aquacultureTaxes

Shared concerns over small business survival

I had a long conversation with a stranger at dinner last night. Actually it was at the bar at McCormick and Schmick’s in Atlantic City. He was a farmer and business owner near Harrisburg who sold the farm when he retired. He now lives in Myrtle Beach, South Carolina.

We discussed the difficulty of running a traditional labor-intense business today without a willing work force. His industry. like mine, primarily relies on seasonal immigrant workers who are no longer available under Trump policies. We discussed our unsuccessful efforts to recruit young workers for tough outdoor work.

We discussed our fear about declining IQ scores in young people that happens to be in the news today. We lamented the inability to find enough people to fix our car or home air conditioning. I commented on the shockingly high percentage of grey-haired people here at the NJCPA annual convention.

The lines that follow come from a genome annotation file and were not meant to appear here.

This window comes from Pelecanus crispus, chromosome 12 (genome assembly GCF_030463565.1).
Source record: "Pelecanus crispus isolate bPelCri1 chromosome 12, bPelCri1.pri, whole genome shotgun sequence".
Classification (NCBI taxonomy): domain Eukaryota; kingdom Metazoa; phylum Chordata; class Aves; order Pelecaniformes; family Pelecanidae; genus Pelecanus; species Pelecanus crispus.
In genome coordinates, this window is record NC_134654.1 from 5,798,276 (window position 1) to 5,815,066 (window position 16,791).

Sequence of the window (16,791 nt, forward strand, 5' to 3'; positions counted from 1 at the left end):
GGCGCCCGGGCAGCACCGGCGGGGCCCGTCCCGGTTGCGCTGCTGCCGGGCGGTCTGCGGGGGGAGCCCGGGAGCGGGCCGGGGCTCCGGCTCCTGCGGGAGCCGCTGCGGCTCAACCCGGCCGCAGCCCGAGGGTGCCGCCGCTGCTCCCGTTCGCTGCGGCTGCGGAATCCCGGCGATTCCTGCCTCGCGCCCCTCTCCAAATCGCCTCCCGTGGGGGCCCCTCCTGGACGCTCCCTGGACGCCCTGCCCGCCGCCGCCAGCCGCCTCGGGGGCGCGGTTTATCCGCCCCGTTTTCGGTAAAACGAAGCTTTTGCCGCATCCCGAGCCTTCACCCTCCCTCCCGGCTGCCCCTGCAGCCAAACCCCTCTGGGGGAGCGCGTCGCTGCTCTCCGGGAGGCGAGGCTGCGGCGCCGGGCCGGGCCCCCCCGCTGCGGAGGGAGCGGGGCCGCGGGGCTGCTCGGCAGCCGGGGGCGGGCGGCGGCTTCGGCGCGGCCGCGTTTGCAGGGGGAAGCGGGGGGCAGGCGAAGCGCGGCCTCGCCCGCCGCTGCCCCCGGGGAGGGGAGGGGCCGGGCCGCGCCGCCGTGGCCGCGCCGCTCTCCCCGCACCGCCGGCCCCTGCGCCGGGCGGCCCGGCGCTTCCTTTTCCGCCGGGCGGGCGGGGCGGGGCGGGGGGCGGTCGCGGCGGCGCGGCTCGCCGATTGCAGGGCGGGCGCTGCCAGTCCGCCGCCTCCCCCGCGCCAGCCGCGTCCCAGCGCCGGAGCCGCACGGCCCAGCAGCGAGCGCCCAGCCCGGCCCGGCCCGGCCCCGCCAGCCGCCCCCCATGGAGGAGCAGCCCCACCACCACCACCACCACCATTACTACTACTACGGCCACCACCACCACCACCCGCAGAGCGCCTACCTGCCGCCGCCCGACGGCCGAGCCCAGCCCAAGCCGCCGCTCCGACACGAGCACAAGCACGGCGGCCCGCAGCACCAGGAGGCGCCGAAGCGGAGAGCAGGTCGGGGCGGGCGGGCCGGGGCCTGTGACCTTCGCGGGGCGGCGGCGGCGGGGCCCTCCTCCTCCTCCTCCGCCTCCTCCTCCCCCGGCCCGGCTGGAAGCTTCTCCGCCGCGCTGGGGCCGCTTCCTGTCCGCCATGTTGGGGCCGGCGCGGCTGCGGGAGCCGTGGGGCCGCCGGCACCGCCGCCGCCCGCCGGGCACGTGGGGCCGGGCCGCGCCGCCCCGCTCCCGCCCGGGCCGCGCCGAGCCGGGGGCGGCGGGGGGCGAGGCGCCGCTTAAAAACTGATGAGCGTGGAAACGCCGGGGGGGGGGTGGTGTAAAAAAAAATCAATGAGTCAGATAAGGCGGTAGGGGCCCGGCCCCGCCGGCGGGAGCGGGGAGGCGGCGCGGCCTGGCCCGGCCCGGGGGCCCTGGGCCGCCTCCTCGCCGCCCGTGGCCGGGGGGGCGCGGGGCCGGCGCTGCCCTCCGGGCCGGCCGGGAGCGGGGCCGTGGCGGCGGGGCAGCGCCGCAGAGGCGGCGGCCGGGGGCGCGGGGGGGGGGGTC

Our biggest concerns focused on taxes. The percentage of business cash flow being fed directly and indirectly into government payments is scary. In his business the high property taxes eventually convinced him to sell the farm to a developer. I confirmed that I know that my property taxes are unsustainable here in New Jersey and that I do not have any solution other than closing the business eventually.

Overall, our admission that we fail to see solutions on the horizon to these most immediate problems is both depressing and bewildering. While we must maintain a positive outlook and attitude about business life, the reality is that we don’t have a viable plan that leads to success based on current conditions.

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